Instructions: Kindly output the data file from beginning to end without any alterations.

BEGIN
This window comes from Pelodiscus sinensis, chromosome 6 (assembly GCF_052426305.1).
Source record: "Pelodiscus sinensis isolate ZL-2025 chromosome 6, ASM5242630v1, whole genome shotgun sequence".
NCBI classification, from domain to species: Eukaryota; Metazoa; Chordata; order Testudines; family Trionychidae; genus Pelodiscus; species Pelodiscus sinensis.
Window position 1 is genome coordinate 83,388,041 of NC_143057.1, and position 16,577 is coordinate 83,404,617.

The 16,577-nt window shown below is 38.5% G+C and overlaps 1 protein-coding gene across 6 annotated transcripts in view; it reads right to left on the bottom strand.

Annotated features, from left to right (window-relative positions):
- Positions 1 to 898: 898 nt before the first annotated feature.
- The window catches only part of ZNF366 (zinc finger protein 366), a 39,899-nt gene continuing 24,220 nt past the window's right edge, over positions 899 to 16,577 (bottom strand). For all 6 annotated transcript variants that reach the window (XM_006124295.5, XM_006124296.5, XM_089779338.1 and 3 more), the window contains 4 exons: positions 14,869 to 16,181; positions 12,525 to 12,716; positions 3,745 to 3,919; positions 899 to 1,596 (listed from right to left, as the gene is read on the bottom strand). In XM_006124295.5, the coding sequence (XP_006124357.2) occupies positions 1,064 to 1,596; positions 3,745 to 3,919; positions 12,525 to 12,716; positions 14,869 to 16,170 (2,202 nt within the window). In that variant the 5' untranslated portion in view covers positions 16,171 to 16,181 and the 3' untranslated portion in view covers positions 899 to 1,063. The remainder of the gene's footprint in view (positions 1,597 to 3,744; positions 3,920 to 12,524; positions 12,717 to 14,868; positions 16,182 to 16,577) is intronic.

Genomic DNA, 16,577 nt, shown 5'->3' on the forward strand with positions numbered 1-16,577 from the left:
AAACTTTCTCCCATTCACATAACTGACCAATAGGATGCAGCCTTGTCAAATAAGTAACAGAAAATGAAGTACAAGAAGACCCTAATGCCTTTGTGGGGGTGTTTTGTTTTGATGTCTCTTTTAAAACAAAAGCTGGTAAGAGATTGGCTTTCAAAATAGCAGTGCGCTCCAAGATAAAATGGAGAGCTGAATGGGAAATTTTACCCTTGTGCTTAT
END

This window comes from Pelodiscus sinensis, chromosome 6 (assembly GCF_052426305.1).
Source record: "Pelodiscus sinensis isolate ZL-2025 chromosome 6, ASM5242630v1, whole genome shotgun sequence".
NCBI classification, from domain to species: Eukaryota; Metazoa; Chordata; order Testudines; family Trionychidae; genus Pelodiscus; species Pelodiscus sinensis.
Window position 1 is genome coordinate 83,388,041 of NC_143057.1, and position 16,577 is coordinate 83,404,617.

The 16,577-nt window shown below is 38.5% G+C and overlaps 1 protein-coding gene across 6 annotated transcripts in view; it reads right to left on the bottom strand.

Annotated features, from left to right (window-relative positions):
- Positions 1 to 898: 898 nt before the first annotated feature.
- The window catches only part of ZNF366 (zinc finger protein 366), a 39,899-nt gene continuing 24,220 nt past the window's right edge, over positions 899 to 16,577 (bottom strand). For all 6 annotated transcript variants that reach the window (XM_006124295.5, XM_006124296.5, XM_089779338.1 and 3 more), the window contains 4 exons: positions 14,869 to 16,181; positions 12,525 to 12,716; positions 3,745 to 3,919; positions 899 to 1,596 (listed from right to left, as the gene is read on the bottom strand). In XM_006124295.5, the coding sequence (XP_006124357.2) occupies positions 1,064 to 1,596; positions 3,745 to 3,919; positions 12,525 to 12,716; positions 14,869 to 16,170 (2,202 nt within the window). In that variant the 5' untranslated portion in view covers positions 16,171 to 16,181 and the 3' untranslated portion in view covers positions 899 to 1,063. The remainder of the gene's footprint in view (positions 1,597 to 3,744; positions 3,920 to 12,524; positions 12,717 to 14,868; positions 16,182 to 16,577) is intronic.

Genomic DNA, 16,577 nt, shown 5'->3' on the forward strand with positions numbered 1-16,577 from the left:
AAACTTTCTCCCATTCACATAACTGACCAATAGGATGCAGCCTTGTCAAATAAGTAACAGAAAATGAAGTACAAGAAGACCCTAATGCCTTTGTGGGGGTGTTTTGTTTTGATGTCTCTTTTAAAACAAAAGCTGGTAAGAGATTGGCTTTCAAAATAGCAGTGCGCTCCAAGATAAAATGGAGAGCTGAATGGGAAATTTTACCCTTGTGCTTAT